On November 9, 2015, ACHD notified Rhythm of its rejection of the ASCT system and termination of the Purchase Agreement.[4] Id. at ¶ 19. ACHD identified Section C.12 of the Purchase Agreement as the basis for termination, [5] asserting the ASCT system failed FOT three times by failing to automatically adjust based on the traffic conditions and reducing side street delays. Id. In its termination notice, ACHD demanded a full refund. Id.

         Three days later, Rhythm responded to the termination notice, informing ACHD it did not have the right to terminate the Purchase Agreement under Section C.12, ACHD's rejection of the ASCT system was untimely under the Idaho Uniform Commercial Code, and ACHD failed to comply with the conditions of the warranty. Id. at ¶ 20. Rhythm demanded ACHD return the ASCT system equipment within 30 days for a refund under the warranty. On December 8, 2015, ACHD attempted to return the ASCT system equipment to Rhythm via Federal Express overnight delivery; Rhythm refused to accept delivery of the equipment. Id. at ¶¶ 24-25.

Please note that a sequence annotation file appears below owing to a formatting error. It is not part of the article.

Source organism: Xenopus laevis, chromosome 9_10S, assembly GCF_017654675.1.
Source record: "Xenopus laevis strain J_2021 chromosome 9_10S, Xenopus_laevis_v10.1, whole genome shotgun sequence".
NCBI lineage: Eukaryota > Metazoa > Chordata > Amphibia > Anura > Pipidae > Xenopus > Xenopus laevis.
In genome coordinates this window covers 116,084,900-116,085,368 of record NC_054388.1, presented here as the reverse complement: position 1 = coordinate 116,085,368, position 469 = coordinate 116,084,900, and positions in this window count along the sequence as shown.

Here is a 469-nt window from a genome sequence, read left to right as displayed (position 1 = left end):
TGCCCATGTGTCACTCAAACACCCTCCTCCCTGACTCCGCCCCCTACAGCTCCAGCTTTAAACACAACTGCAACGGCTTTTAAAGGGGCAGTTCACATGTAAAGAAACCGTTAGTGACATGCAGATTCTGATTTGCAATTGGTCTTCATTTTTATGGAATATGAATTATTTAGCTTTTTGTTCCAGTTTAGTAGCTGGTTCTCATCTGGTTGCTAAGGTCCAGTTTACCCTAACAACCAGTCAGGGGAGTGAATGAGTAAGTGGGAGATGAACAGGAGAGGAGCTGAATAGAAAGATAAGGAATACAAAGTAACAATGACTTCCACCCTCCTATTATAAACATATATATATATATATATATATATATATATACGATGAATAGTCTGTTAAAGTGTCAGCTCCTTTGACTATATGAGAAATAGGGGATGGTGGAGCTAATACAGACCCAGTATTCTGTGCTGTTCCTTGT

PROCEDURAL BACKGROUND

         On December 16, 2015, ACHD filed its Complaint against Rhythm asserting the following claims: (1) breach of contract; (2) breach of express warranty; (3) breach of implied warranty of merchantability; (4) breach of implied warranty of fitness for a particular purpose; and (5) unjust enrichment. ACHD seeks a full refund of the costs of the ASCT system and attorney fees.